The Hippo signaling pathway is an emerging growth control and tumor suppressor pathway that is conserved between Drosophila and mammals. Study of the Hippo signaling pathway in mammalian systems has only recently begun in earnest and many outstanding questions remain. In the proposed research we will focus on three areas pertinent to Hippo pathway signaling in development and tissue homeostasis, focusing on the mouse liver as a model system. First, the role of Hippo signaling in regulation of embryonic stem and progenitor proliferation, differentiation, and self-renewal will be explored. Second, we will define cell autonomous and cell non-autonomous roles for Hippo signaling in regulation of adult liver stem and progenitor cell proliferation, differentiation, and self-renewal. Finally, we will tke advantage of our recently completed in vivo transposon-based mutatagenesis screen to identify novel Hippo pathway components and pathways that integrate with Hippo signaling to regulate liver cell growth.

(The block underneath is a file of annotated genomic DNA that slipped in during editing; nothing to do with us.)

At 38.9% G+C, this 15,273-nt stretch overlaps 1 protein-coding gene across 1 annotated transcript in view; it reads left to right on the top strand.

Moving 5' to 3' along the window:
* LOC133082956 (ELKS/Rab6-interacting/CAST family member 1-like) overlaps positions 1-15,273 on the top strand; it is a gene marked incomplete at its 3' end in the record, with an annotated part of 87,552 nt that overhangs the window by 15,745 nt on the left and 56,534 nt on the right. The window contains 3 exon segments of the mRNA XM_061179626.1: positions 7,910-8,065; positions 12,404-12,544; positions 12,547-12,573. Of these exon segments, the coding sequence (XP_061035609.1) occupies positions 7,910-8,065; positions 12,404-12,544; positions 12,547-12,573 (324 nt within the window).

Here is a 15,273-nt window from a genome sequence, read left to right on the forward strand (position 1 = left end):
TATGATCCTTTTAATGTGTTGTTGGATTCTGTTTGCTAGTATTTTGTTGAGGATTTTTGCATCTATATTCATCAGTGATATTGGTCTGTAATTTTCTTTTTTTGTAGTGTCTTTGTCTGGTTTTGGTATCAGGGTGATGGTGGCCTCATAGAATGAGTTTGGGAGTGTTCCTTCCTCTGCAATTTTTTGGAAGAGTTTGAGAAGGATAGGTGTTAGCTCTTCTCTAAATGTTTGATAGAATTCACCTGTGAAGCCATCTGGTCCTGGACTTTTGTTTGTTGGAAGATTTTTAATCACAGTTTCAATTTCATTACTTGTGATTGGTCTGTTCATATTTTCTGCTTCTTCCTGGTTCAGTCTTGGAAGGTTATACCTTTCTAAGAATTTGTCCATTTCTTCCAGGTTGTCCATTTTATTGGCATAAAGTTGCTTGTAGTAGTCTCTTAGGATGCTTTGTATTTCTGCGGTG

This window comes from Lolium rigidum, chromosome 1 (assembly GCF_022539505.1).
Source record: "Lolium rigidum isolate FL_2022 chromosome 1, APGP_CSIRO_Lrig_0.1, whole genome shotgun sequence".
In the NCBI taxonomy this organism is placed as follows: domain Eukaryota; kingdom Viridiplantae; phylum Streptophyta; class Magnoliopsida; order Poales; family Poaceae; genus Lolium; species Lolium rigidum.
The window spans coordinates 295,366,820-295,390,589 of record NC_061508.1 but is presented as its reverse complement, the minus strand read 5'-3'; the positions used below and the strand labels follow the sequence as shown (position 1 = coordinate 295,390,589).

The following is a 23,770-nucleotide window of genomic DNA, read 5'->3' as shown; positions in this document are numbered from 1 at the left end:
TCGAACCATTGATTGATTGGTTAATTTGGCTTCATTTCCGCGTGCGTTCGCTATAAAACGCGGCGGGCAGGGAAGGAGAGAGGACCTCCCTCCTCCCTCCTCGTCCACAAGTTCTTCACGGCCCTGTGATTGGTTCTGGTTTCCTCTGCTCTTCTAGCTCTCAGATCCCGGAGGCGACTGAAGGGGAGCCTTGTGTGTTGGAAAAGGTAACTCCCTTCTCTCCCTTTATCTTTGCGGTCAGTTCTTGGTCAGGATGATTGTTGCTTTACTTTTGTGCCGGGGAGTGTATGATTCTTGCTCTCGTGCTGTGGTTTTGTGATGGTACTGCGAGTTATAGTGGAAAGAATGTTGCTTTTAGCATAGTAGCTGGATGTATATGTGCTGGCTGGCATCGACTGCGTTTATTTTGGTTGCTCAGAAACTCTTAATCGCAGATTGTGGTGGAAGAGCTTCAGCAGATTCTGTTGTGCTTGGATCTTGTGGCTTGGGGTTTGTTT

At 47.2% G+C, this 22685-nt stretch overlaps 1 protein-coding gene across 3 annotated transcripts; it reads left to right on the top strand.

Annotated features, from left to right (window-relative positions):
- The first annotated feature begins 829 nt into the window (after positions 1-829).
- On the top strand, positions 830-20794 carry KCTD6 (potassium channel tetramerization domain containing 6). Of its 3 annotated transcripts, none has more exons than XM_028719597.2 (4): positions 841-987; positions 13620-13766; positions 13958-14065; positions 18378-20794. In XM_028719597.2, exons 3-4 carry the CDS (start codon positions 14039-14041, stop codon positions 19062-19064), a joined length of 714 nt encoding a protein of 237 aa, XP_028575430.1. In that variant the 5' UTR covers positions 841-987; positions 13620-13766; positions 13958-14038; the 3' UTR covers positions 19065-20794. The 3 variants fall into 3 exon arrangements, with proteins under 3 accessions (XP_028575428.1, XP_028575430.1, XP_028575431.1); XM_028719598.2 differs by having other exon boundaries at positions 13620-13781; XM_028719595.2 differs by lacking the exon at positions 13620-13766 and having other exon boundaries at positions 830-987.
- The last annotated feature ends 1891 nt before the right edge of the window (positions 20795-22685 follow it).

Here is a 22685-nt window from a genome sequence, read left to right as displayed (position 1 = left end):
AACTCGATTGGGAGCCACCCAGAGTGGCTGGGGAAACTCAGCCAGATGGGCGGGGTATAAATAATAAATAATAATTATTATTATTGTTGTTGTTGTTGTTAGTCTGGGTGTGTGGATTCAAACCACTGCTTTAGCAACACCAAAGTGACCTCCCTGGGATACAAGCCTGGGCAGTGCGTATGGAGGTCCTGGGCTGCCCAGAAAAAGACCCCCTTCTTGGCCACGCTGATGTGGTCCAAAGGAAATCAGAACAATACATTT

How stem and progenitor proliferation is coordinated with differentiation and cell cycle exit is poorly understood during normal development and in disease. The recently described Hippo signaling pathway has been shown to be a novel regulator of stem and progenitor proliferation. In the proposed research we will explore the molecular, cellular, and genetic programs that mediate stem and progenitor proliferation, differentiation, and cell cycle exit using the mouse liver as a model system.
|Kapoor, Avnish; Yao, Wantong; Ying, Haoqiang et al. (2014) Yap1 activation enables bypass of oncogenic Kras addiction in pancreatic cancer. Cell 158:185-97|